I love college but I know it’s bad for my self-esteem. I love college but know it’s bad for my mental health and my body image, too. I love college but every day isn’t peachy keen.
Quite honestly, there is very little that I dislike about my college experience. I go to a great school and am enrolled in a major that I am passionate about pursuing for the duration of my career. I have amazing friends, campus is gorgeous, and there are parties galore. And just because all of this interests me and brings me happiness, doesn’t mean that it doesn’t have negative effects on me.
I, like an overwhelming number of college students, have depression and anxiety. A lot of it stems from my body image and self-esteem, with which most women struggle.
A lot of people have described me as big. I’m nearly six feet tall and by no means thin. In the world of college hook-ups, dating, and never-ending sexuality, that can be hard. My body is not the type that is portrayed in modern media as ideal. Society has trained me to hate my body since the day I was born.
In the past few years, I have been on a (very) rocky self-love journey, but every single day on a college campus feels like 2 steps forward, 1.99 steps back. Between the ages of 18 and 22, young adults are supposed to be at the peak of hotness, freedom, and sexual exploration. At least, that’s the messaging we get from media, society, etc. So when I look around at all of these beautiful people, you can understand why I often feel less-than.
College makes me feel unnoticed, undesirable, and unloved. Are any of those things true? Absolutely not.
When I am by myself, I look in the mirror and like what I see. I’m pretty cute, if I do say so myself. I sit alone in my room and grin just thinking about how wonderful and loving my friends and family are. Then I step outside of my bedroom door and the world hits me with an aggression that feels extremely personal.
My anxiety puts doubts in my head at all times. It makes me feel like everyone is looking at me and seeing all the “bad.” Everyone is looking at the bulge of chub (that nearly every woman on the planet has) underneath my bra strap or the way my stomach sticks out over the button of my jeans.
My anxiety makes me feel like everyone is looking at my friends and realizing they’re beautiful and fun and funny, without taking a second glance at me. If I have to hear “dude, is your roommate single?” one more time, I will explode. What don’t these new people that I meet every day see in me that they see in my (admittedly fabulous) friends?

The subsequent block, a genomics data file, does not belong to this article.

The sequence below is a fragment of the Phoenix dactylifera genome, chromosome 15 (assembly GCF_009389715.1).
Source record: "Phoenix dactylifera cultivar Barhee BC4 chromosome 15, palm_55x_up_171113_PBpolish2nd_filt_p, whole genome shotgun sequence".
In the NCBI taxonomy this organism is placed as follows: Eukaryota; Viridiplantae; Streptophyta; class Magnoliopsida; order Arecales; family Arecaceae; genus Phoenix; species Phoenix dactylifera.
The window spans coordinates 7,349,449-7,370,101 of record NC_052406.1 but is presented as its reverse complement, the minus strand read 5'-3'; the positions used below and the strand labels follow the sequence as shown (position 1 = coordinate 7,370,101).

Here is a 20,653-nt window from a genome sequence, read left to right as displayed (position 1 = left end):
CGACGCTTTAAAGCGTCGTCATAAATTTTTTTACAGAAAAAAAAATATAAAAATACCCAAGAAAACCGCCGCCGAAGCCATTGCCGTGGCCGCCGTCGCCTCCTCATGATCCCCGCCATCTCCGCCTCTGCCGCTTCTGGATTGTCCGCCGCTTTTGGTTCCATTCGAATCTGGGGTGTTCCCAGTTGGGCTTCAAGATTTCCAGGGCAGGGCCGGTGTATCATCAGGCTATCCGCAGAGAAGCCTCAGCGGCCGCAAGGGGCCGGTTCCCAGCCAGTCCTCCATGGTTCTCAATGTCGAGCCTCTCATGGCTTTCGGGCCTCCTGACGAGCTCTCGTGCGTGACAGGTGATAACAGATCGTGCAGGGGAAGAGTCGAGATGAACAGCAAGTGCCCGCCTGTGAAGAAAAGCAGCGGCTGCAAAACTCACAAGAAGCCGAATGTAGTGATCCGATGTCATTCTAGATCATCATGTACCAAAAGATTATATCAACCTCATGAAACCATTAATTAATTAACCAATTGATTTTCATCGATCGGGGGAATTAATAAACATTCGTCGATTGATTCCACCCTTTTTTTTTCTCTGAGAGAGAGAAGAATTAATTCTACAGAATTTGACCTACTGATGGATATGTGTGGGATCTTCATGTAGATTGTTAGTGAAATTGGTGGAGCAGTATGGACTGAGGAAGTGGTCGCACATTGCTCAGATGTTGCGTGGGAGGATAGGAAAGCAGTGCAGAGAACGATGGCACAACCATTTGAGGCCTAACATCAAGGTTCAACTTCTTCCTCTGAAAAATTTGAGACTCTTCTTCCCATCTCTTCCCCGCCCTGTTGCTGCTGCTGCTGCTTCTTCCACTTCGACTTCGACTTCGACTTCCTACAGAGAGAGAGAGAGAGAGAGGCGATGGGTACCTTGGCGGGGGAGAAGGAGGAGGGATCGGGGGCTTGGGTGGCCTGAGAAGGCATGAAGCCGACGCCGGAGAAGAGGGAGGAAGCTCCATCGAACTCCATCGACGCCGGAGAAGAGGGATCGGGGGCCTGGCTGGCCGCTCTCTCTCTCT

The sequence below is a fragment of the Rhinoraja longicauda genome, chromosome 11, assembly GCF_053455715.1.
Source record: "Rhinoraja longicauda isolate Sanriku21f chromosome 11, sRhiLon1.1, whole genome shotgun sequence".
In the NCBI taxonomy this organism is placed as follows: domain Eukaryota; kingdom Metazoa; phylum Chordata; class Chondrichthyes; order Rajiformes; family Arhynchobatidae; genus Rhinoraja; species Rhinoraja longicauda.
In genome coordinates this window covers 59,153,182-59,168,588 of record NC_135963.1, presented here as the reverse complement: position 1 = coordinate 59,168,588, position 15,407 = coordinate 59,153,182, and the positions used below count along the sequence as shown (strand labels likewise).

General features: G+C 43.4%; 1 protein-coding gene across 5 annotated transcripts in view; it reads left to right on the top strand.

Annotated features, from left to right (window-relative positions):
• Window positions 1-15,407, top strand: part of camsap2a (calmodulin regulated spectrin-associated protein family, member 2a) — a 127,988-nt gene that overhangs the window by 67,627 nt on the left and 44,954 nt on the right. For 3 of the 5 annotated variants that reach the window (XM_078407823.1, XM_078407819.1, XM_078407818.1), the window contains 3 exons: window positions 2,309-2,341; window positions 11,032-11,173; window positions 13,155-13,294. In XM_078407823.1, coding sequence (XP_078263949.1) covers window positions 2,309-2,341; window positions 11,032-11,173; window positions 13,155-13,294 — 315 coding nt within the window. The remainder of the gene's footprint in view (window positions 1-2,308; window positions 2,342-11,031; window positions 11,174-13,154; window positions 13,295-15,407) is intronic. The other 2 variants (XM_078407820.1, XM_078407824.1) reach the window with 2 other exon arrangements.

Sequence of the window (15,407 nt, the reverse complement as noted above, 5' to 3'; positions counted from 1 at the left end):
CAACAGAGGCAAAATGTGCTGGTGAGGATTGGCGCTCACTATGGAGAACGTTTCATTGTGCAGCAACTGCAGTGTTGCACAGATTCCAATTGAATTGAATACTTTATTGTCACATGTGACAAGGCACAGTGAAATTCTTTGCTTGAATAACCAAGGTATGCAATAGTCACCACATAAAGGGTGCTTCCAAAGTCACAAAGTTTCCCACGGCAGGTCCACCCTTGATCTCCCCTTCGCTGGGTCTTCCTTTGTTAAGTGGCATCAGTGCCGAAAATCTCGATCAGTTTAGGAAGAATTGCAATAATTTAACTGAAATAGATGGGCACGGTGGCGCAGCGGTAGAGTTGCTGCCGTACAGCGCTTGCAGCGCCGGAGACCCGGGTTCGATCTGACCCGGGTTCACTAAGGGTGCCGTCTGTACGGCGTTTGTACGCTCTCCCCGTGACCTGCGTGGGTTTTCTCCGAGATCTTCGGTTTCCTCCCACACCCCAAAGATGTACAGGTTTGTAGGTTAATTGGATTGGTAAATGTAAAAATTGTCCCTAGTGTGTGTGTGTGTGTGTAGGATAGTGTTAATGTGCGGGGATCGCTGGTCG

My anxiety makes me want to stay in my room all day because, alone, people can’t see the “bad” things or overlook the good ones. I put the quotations around the word bad because I realize that these things aren’t actually bad, they’re just things. They’re things about me, and I’m pretty great, so they must be, too.
This whole narrative seems very disjointed, doesn’t it? How could I possibly love myself in private and feel out of place, nervous, and downright despondent in public? How could school make me so happy while depression is still such a big part of my life? Welcome to the world of mental illness in college, folks! It’s a struggle every single day, but it’s one worth working through.
I still feel like absolute garbage on a lot of days. But there are really good days, too. And even on my worst days, when I see a super hot girl looking sexy as hell in a crop-top and being hit on by a guy I’m into and feel like I will never be beautiful enough to be loved, there are redeeming aspects. Because my college is the bomb and I am making the best of the hand I was dealt. Sometimes that means laying in bed for 3 days straight, and other days that means putting on a smile and pretending that everything really is peachy keen.
Image via Arianna Torres